Low vision – what exactly is it? Essentially, “low vision” describes a visual impairment that is not correctable through surgery, pharmaceuticals, glasses or contact lenses. It is often characterized by partial sight, such as blurred vision, blind spots or tunnel vision, but also includes legal blindness.
Low vision is a loss of eyesight that makes everyday tasks difficult. A person with low vision may find it difficult or impossible to accomplish activities such as reading, writing, shopping, watching television, driving a car or recognizing faces.
The causes of low vision can be many and varied, with eye diseases being one of the most common causes, along with heredity and eye injuries. Eye diseases include:
- Cataracts – can result in hazy, blurry vision.
- Glaucoma – a hallmark of which is poor peripheral vision.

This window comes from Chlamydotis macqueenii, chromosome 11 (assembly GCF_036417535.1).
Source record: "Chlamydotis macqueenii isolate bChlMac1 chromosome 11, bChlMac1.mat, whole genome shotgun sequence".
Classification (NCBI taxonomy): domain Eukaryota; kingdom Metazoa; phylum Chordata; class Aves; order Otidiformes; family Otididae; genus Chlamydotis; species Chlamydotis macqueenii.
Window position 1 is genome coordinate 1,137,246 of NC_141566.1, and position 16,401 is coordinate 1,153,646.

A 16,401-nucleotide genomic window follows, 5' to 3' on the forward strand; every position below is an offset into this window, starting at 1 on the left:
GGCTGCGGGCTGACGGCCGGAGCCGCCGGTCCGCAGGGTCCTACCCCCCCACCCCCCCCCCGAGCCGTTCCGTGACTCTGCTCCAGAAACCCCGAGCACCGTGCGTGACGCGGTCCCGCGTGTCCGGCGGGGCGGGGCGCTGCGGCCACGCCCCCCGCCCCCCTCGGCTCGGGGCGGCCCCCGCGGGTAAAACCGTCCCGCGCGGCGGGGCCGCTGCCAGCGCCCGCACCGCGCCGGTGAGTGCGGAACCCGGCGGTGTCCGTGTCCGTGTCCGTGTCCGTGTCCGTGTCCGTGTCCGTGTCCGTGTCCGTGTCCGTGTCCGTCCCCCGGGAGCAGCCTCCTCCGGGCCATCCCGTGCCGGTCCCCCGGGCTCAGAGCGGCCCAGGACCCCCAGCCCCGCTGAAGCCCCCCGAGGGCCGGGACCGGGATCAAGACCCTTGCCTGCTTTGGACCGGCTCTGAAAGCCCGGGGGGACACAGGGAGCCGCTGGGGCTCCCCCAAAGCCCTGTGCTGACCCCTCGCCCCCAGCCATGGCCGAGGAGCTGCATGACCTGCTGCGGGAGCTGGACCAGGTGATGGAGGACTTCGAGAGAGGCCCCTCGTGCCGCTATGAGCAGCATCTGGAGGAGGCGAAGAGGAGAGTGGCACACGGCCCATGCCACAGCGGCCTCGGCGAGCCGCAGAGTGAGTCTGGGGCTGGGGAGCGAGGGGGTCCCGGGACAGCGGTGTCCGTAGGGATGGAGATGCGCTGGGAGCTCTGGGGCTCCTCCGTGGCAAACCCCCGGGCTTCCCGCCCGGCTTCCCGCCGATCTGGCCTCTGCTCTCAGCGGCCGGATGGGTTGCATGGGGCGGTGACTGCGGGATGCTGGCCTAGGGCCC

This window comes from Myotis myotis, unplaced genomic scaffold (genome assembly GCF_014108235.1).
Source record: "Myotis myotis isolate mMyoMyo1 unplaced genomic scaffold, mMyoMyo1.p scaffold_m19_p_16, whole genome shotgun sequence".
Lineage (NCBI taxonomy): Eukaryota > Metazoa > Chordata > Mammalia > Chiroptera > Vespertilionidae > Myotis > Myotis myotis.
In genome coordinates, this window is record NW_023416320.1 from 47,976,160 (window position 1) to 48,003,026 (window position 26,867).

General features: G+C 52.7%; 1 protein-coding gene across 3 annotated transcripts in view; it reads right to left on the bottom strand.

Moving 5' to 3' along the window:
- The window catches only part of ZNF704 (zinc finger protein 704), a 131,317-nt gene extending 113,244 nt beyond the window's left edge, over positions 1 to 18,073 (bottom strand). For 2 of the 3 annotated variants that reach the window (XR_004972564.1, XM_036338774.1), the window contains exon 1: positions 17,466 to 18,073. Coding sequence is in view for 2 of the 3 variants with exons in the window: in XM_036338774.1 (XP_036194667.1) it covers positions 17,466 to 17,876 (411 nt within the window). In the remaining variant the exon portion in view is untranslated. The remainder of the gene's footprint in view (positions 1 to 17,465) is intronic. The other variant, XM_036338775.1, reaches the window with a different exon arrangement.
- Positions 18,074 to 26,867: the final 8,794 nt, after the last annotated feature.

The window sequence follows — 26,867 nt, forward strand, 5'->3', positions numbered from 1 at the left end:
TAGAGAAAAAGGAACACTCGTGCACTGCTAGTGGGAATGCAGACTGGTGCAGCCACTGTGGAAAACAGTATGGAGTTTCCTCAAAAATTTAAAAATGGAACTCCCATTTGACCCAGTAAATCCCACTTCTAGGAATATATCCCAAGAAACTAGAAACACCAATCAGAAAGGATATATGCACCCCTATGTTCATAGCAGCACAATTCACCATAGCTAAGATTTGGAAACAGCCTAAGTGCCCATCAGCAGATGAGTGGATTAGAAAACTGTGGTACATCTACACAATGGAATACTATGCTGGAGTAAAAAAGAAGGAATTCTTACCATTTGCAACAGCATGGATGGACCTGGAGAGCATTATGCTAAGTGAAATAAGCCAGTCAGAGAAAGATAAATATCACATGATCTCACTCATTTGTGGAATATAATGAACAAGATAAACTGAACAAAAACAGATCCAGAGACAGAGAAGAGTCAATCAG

- Macular Degeneration – resulting in blurred or partially obscured central vision.
- Diabetic Retinopathy – causing blind spots, blurriness and visual distortions.
- Retinitis Pigmentosa – a reduction in the ability to see in the dark and peripheral vision.
These diseases, along with others exhibit the symptoms of light sensitivity and loss of contrast.
Age doesn’t matter when it comes to visual impairment, but it does affect how we deal with the problem. Some visually impaired people suffer alone, while others become extremely dependent upon relatives and friends. Children with low vision may have problems in learning concepts, and need special instruction from their earliest years on. They also need additional help with socialization. Adults, including young adults through seniors, are a different matter altogether. Vision loss in this group can be extremely traumatizing, resulting in frustration and depression. They can feel shut-off from the world because of their inability to drive safely, watch movies or television, view a computer screen or read quickly. They may also be unable to find and keep employment, shop for food and other necessities or even get around town independently.